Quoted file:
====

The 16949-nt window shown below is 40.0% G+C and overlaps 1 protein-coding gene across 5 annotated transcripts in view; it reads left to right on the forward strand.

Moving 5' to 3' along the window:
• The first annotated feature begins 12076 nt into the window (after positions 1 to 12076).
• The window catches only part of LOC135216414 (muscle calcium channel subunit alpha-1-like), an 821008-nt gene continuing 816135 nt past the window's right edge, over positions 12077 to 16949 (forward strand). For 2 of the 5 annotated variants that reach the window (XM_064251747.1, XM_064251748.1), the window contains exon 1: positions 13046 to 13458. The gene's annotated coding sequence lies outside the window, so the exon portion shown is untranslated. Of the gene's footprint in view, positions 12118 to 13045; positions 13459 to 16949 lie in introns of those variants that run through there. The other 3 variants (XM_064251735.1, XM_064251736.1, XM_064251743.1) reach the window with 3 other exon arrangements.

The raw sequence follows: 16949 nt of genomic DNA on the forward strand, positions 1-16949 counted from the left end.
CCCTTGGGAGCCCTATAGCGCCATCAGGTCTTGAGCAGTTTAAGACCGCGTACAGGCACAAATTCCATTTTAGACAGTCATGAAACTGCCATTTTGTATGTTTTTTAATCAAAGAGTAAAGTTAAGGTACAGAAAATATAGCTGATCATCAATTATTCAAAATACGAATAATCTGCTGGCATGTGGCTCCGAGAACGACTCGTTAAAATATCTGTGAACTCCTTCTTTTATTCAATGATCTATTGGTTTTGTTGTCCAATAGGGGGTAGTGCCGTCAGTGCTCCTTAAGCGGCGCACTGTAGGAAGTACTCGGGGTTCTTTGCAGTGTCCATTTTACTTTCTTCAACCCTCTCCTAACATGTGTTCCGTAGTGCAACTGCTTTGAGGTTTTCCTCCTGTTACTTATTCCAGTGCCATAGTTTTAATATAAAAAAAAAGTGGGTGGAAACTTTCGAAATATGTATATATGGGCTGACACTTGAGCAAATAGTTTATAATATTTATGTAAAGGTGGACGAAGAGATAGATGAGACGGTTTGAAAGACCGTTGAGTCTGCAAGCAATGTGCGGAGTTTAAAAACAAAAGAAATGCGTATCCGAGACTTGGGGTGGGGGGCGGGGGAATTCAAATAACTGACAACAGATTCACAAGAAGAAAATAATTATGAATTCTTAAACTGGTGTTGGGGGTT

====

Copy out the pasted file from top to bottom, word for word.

The 16949-nt window shown below is 40.0% G+C and overlaps 1 protein-coding gene across 5 annotated transcripts in view; it reads left to right on the forward strand.

Moving 5' to 3' along the window:
• The first annotated feature begins 12076 nt into the window (after positions 1 to 12076).
• The window catches only part of LOC135216414 (muscle calcium channel subunit alpha-1-like), an 821008-nt gene continuing 816135 nt past the window's right edge, over positions 12077 to 16949 (forward strand). For 2 of the 5 annotated variants that reach the window (XM_064251747.1, XM_064251748.1), the window contains exon 1: positions 13046 to 13458. The gene's annotated coding sequence lies outside the window, so the exon portion shown is untranslated. Of the gene's footprint in view, positions 12118 to 13045; positions 13459 to 16949 lie in introns of those variants that run through there. The other 3 variants (XM_064251735.1, XM_064251736.1, XM_064251743.1) reach the window with 3 other exon arrangements.

The raw sequence follows: 16949 nt of genomic DNA on the forward strand, positions 1-16949 counted from the left end.
CCCTTGGGAGCCCTATAGCGCCATCAGGTCTTGAGCAGTTTAAGACCGCGTACAGGCACAAATTCCATTTTAGACAGTCATGAAACTGCCATTTTGTATGTTTTTTAATCAAAGAGTAAAGTTAAGGTACAGAAAATATAGCTGATCATCAATTATTCAAAATACGAATAATCTGCTGGCATGTGGCTCCGAGAACGACTCGTTAAAATATCTGTGAACTCCTTCTTTTATTCAATGATCTATTGGTTTTGTTGTCCAATAGGGGGTAGTGCCGTCAGTGCTCCTTAAGCGGCGCACTGTAGGAAGTACTCGGGGTTCTTTGCAGTGTCCATTTTACTTTCTTCAACCCTCTCCTAACATGTGTTCCGTAGTGCAACTGCTTTGAGGTTTTCCTCCTGTTACTTATTCCAGTGCCATAGTTTTAATATAAAAAAAAAGTGGGTGGAAACTTTCGAAATATGTATATATGGGCTGACACTTGAGCAAATAGTTTATAATATTTATGTAAAGGTGGACGAAGAGATAGATGAGACGGTTTGAAAGACCGTTGAGTCTGCAAGCAATGTGCGGAGTTTAAAAACAAAAGAAATGCGTATCCGAGACTTGGGGTGGGGGGCGGGGGAATTCAAATAACTGACAACAGATTCACAAGAAGAAAATAATTATGAATTCTTAAACTGGTGTTGGGGGTT